MAPUTO, Mozambique – The booklet asserts that: ‘all scientists have a responsibility to ensure that they conduct their work with honesty and integrity; to ensure that methods and results are reported in an accurate, orderly, timely and open fashion.’
Ultimately the integrity of science depends on scientists themselves and all scientists have a duty to expose fraudulent information and/or misconduct. Given the unique position of scientists as the gate-keepers of new knowledge in today’s knowledge societies, respect for these values is critically important if confidence in science is to be maintained.
With respect to the relationship between science and society, a number of responsibilities are ascribed for the scientific community as a whole, including ‘contributing to the wealth of shared human knowledge and promoting the use of relevant science to improve human welfare and sustainable development’. The booklet goes on to say that scientists are expected to be impartial, fair, respectful and considerate in relation to fellow human-beings, animals and the environment, and to acknowledge risk and uncertainty.
As the world continues to change, with science as a main driver, there are new challenges to the freedoms of scientists and an increased onus on the scientific community to articulate and embrace its responsibilities. The balance between scientific freedom and responsibility is not always easy to maintain. By extending its consideration of the long-established Principle of the Universality of Science to explicitly include responsibilities as well as freedoms, ICSU emphasises that this balance is critical both for science and society.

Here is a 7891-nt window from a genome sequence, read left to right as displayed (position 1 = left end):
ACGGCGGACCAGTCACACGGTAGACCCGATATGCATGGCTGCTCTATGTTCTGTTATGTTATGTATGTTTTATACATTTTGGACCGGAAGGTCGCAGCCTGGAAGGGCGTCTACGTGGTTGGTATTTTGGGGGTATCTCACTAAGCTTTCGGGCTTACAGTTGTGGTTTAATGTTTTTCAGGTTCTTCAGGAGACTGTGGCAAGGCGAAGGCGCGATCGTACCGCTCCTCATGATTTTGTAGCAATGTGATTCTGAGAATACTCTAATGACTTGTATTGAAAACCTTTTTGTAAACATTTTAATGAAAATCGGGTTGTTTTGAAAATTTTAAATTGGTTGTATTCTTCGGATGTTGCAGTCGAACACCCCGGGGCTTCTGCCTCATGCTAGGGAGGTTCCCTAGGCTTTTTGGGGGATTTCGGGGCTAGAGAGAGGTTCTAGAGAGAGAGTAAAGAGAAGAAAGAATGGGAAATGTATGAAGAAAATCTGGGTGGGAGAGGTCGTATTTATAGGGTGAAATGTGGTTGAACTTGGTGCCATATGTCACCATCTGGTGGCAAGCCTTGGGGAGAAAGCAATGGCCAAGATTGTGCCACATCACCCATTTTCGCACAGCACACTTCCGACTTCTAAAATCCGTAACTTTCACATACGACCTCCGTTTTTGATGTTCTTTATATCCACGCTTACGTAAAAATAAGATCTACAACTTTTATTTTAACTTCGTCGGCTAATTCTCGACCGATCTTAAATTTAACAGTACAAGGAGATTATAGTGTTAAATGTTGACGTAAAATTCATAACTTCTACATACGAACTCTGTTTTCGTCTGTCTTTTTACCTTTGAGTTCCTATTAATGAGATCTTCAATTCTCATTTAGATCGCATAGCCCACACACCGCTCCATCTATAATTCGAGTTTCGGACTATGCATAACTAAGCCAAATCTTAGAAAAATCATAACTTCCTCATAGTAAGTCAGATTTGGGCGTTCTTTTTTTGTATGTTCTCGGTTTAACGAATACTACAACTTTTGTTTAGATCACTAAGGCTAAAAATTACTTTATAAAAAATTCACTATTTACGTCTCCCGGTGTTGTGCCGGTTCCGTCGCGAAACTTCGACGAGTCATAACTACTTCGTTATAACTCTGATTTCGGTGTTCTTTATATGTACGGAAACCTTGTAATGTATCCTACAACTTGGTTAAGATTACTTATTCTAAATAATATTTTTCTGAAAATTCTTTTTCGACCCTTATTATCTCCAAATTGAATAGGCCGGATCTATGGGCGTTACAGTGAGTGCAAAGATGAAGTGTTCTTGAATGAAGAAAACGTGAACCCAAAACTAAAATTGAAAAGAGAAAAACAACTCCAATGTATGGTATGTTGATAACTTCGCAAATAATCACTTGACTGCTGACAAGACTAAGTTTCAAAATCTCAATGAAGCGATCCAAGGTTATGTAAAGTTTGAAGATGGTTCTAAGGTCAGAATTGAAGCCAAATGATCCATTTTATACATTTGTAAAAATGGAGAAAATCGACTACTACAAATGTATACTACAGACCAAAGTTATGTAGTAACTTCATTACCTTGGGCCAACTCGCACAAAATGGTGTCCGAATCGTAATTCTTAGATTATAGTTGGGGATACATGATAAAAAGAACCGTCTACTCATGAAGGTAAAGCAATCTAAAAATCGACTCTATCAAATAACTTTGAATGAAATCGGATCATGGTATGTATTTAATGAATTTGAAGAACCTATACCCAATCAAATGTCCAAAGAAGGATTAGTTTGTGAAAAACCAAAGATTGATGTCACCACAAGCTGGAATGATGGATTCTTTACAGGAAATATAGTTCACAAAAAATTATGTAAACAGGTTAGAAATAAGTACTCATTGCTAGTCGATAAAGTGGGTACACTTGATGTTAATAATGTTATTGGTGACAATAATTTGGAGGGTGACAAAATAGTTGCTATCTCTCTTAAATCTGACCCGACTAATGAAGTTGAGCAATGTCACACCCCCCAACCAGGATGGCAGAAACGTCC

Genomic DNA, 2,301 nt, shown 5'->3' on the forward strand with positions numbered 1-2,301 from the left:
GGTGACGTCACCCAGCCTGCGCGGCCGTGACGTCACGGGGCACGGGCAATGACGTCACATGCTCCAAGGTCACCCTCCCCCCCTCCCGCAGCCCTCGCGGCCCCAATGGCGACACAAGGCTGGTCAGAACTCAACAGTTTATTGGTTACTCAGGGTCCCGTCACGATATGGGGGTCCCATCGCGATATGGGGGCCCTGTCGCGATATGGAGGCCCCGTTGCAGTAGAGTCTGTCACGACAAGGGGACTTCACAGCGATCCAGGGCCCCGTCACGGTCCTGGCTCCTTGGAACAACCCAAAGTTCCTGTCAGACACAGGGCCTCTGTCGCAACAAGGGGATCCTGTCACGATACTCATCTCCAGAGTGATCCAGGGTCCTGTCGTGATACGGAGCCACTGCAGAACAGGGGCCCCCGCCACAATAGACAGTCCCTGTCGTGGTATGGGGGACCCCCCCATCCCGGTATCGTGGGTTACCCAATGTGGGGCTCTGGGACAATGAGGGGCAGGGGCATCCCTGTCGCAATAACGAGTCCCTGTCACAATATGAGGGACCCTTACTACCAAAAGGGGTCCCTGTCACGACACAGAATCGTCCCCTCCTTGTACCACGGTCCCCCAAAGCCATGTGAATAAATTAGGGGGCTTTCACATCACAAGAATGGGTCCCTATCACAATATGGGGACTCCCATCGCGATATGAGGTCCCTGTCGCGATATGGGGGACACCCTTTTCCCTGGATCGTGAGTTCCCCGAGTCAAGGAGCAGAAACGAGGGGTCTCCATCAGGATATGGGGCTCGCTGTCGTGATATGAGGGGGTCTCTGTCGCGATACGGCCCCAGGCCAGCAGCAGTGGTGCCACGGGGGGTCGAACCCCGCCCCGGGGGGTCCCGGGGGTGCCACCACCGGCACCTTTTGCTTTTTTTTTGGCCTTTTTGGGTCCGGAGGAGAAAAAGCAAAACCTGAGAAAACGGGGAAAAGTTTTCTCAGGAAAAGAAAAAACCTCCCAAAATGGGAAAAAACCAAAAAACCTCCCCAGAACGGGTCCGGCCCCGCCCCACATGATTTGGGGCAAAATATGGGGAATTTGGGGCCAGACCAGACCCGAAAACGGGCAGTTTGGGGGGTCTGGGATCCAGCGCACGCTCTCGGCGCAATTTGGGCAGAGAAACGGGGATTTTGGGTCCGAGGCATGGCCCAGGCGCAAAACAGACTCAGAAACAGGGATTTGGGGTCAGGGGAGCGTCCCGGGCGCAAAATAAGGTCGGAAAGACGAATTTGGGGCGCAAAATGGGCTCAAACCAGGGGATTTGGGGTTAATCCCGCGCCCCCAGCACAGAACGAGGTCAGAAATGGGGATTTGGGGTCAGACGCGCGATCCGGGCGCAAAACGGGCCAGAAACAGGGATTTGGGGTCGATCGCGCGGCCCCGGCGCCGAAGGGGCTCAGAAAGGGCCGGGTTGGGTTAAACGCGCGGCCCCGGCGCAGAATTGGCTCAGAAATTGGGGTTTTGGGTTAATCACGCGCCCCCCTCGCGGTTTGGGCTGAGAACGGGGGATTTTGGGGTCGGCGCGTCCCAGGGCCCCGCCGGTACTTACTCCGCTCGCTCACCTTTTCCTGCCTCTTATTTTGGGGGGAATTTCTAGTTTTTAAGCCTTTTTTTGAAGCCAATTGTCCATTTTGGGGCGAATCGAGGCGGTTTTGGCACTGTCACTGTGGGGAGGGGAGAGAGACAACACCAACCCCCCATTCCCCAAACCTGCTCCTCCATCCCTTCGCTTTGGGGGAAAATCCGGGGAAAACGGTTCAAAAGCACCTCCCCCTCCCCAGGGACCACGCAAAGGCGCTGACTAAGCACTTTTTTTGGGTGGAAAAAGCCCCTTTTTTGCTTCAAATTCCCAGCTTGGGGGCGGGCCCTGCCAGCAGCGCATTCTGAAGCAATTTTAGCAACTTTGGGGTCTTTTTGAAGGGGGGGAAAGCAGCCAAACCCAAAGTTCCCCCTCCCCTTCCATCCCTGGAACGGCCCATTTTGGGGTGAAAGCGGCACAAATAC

‘In many ways, what the booklet says is simple, but actually reaching agreement on these issues was surprisingly complicated,’ explained Bengt Gustafsson, chair of the ICSU Committee on Freedom and Responsibility in the conduct of Science (CFRS), which produced the booklet.
‘Hopefully now we have a starting point for the different parts of the scientific community to establish their own more specific guidelines, codes or practices, where these are lacking.’
John Sulston, a member of the ICSU Committee and winner of the 2002 Nobel Prize in Physiology or Medicine stated: ‘It is critical that scientific freedoms are preserved, but we all have responsibilities as well—both to our fellow scientists and the public at large. We must fully accept these responsibilities if public confidence in science is to be maintained and if the full potential of science is to be used to address the major global challenges that face society.’